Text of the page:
Move Away from ‘Fire Focus’ by Nurturing the Right Skills in Middle Managers

Editor’s Note: Peter Myers is the Senior Vice President of DDJ Myers. He facilitates professional development programs for executives and management teams, succession planning processes for boards and CEOs, as well as strategic planning engagements for credit unions nationwide. Here he discusses the importance of helping middle managers develop the right leadership skills.

Consider this simple, common example of how middle managers’ skills, traits, and orientation are shaped: A tactical need arises and a senior executive makes a request of the manager, who executes on that request. Check the box. Project completed.

Then another tactical need comes up, but this time, it is defined more as a problem. The executive’s request to fix the problem is laced with a greater sense of urgency, causing the manager to deprioritize other projects and “put out the fire.” Another box checked. Good job.

This pattern tends to accelerate and be repeated week in and week out, so that teams often end up complaining, “We’re so busy, running 100 miles per hour to get things done.” In DDJ Myers’ organizational development work, executive teams are often surprised to discover how much time they spend in this reactive mode.

This tendency cultivates and reinforces skill sets that are tactical and narrowly “fire” focused, rather than the strategic and collaborative competencies that so many leaders say they want to nurture in mid-level leaders and staff members. Bridging that gap is a substantial and relevant challenge, and it is represented in three key questions:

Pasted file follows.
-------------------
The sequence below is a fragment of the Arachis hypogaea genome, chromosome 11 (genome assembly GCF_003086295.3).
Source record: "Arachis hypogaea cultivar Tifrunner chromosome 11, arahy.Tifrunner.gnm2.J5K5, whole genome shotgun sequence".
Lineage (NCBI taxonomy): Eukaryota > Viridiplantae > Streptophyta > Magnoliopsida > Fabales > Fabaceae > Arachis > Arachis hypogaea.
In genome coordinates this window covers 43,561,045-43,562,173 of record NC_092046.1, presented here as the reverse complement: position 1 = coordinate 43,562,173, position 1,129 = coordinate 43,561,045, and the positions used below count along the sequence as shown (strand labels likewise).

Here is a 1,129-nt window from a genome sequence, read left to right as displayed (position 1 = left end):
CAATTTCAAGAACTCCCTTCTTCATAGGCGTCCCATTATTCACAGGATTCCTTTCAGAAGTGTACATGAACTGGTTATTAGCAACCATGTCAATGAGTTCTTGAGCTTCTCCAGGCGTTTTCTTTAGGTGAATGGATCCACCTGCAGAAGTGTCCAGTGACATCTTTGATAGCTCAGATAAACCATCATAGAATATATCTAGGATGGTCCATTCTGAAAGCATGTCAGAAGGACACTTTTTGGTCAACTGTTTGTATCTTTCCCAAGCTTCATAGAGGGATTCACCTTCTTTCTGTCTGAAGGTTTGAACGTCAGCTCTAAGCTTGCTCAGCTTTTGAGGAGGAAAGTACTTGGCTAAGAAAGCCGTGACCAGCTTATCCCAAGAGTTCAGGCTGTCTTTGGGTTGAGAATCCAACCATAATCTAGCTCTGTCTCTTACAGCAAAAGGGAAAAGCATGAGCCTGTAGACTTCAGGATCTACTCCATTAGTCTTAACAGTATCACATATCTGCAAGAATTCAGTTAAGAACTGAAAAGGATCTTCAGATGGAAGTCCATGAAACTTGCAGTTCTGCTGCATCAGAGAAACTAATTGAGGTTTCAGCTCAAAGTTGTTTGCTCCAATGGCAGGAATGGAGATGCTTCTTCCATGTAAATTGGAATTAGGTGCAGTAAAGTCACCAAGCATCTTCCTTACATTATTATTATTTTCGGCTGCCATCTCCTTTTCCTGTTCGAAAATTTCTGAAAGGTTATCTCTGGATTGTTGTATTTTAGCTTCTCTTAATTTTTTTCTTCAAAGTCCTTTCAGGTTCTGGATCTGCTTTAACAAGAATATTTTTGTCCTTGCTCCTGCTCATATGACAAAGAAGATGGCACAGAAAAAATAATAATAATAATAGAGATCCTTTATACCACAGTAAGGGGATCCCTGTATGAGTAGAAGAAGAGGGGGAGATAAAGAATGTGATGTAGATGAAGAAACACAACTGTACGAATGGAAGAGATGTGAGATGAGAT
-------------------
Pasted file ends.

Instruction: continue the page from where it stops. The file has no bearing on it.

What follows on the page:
• How can the environment best support the development of new strategic skills?
  • What are the right skills for strategic leaders to develop?
  • What (and who) needs to shift for these skills to be cultivated?

Let’s focus on the second question for the rest of this post. A simple answer to the second question is that the “right” skills are not uniform; each emerging leader needs a distinct skill set. To identify what those right skills are, have your mid-level talent work through a prescriptive set of conversations with their direct supervisors, senior executives outside of their functional hierarchy, and their executive coaches. After their own reflection, those leaders select a set of complementary set of skills to target for development. Through these conversations, they outline the specifics as to how each skill will manifest and describe its preferred impact. This planned skills development is documented in their Leadership Development Plan (LDP).

Through the LDP, all parties direct their supportive attention to an individual leader, provide feedback, and document and validate progress. The LDP captures their self-assessments of their current role and impact in the organization, professional goals, and desired future contributions, along with specific action plans for tangibly launching and guiding their development.

Through this iterative process, your next generation of leaders will develop the right skills in the right environment — not as firefighters, but as strategic leaders!

I encourage credit unions to send mid-level management through the Emerging Leaders Program. Learn more by registering for the ELP webinar, which will take place Feb. 27 at 10 a.m. PST.

DDJ Myers, Ltd. is committed to supporting credit unions with exemplary products and services for board development and governance, strategic planning, executive search, executive compensation advice, and succession planning. To learn more about partnering with them, visit their Strategic Link partner page or contact Jason Smith, Vice President of Strategic Resources, at 208.286.6794.